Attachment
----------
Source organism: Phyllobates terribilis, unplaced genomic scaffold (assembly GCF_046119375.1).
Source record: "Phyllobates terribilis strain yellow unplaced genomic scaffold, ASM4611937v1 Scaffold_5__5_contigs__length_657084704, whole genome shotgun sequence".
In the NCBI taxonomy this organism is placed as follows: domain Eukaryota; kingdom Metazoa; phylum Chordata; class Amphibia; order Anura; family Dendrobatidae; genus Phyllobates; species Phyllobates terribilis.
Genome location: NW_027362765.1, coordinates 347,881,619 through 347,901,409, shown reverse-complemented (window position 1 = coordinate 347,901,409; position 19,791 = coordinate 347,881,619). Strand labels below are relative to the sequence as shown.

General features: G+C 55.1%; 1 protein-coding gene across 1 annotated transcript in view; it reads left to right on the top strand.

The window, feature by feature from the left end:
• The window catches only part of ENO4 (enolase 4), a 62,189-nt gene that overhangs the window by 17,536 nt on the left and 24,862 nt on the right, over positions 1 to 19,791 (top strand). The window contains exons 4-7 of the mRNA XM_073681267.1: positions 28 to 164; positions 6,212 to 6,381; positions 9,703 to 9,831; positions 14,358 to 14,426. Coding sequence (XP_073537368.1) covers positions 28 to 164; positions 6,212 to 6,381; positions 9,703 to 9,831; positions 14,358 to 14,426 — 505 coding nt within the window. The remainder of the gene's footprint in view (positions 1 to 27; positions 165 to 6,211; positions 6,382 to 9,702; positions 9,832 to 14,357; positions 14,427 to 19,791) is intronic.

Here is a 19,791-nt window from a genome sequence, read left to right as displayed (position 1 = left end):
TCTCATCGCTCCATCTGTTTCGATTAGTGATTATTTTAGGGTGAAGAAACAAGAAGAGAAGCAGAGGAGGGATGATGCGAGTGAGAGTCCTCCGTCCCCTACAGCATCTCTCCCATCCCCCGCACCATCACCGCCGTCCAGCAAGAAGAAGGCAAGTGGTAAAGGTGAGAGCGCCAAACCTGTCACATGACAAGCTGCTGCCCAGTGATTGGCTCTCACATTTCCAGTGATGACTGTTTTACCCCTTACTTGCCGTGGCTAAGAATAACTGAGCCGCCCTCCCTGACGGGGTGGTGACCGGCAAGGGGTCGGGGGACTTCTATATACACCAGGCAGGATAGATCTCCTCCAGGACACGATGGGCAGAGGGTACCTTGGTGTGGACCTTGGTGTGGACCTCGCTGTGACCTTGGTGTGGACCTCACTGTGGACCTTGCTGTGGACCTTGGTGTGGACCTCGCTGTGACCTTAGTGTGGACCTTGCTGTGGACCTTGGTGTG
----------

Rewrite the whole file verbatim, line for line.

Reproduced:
Source organism: Phyllobates terribilis, unplaced genomic scaffold (assembly GCF_046119375.1).
Source record: "Phyllobates terribilis strain yellow unplaced genomic scaffold, ASM4611937v1 Scaffold_5__5_contigs__length_657084704, whole genome shotgun sequence".
In the NCBI taxonomy this organism is placed as follows: domain Eukaryota; kingdom Metazoa; phylum Chordata; class Amphibia; order Anura; family Dendrobatidae; genus Phyllobates; species Phyllobates terribilis.
Genome location: NW_027362765.1, coordinates 347,881,619 through 347,901,409, shown reverse-complemented (window position 1 = coordinate 347,901,409; position 19,791 = coordinate 347,881,619). Strand labels below are relative to the sequence as shown.

General features: G+C 55.1%; 1 protein-coding gene across 1 annotated transcript in view; it reads left to right on the top strand.

The window, feature by feature from the left end:
• The window catches only part of ENO4 (enolase 4), a 62,189-nt gene that overhangs the window by 17,536 nt on the left and 24,862 nt on the right, over positions 1 to 19,791 (top strand). The window contains exons 4-7 of the mRNA XM_073681267.1: positions 28 to 164; positions 6,212 to 6,381; positions 9,703 to 9,831; positions 14,358 to 14,426. Coding sequence (XP_073537368.1) covers positions 28 to 164; positions 6,212 to 6,381; positions 9,703 to 9,831; positions 14,358 to 14,426 — 505 coding nt within the window. The remainder of the gene's footprint in view (positions 1 to 27; positions 165 to 6,211; positions 6,382 to 9,702; positions 9,832 to 14,357; positions 14,427 to 19,791) is intronic.

Here is a 19,791-nt window from a genome sequence, read left to right as displayed (position 1 = left end):
TCTCATCGCTCCATCTGTTTCGATTAGTGATTATTTTAGGGTGAAGAAACAAGAAGAGAAGCAGAGGAGGGATGATGCGAGTGAGAGTCCTCCGTCCCCTACAGCATCTCTCCCATCCCCCGCACCATCACCGCCGTCCAGCAAGAAGAAGGCAAGTGGTAAAGGTGAGAGCGCCAAACCTGTCACATGACAAGCTGCTGCCCAGTGATTGGCTCTCACATTTCCAGTGATGACTGTTTTACCCCTTACTTGCCGTGGCTAAGAATAACTGAGCCGCCCTCCCTGACGGGGTGGTGACCGGCAAGGGGTCGGGGGACTTCTATATACACCAGGCAGGATAGATCTCCTCCAGGACACGATGGGCAGAGGGTACCTTGGTGTGGACCTTGGTGTGGACCTCGCTGTGACCTTGGTGTGGACCTCACTGTGGACCTTGCTGTGGACCTTGGTGTGGACCTCGCTGTGACCTTAGTGTGGACCTTGCTGTGGACCTTGGTGTG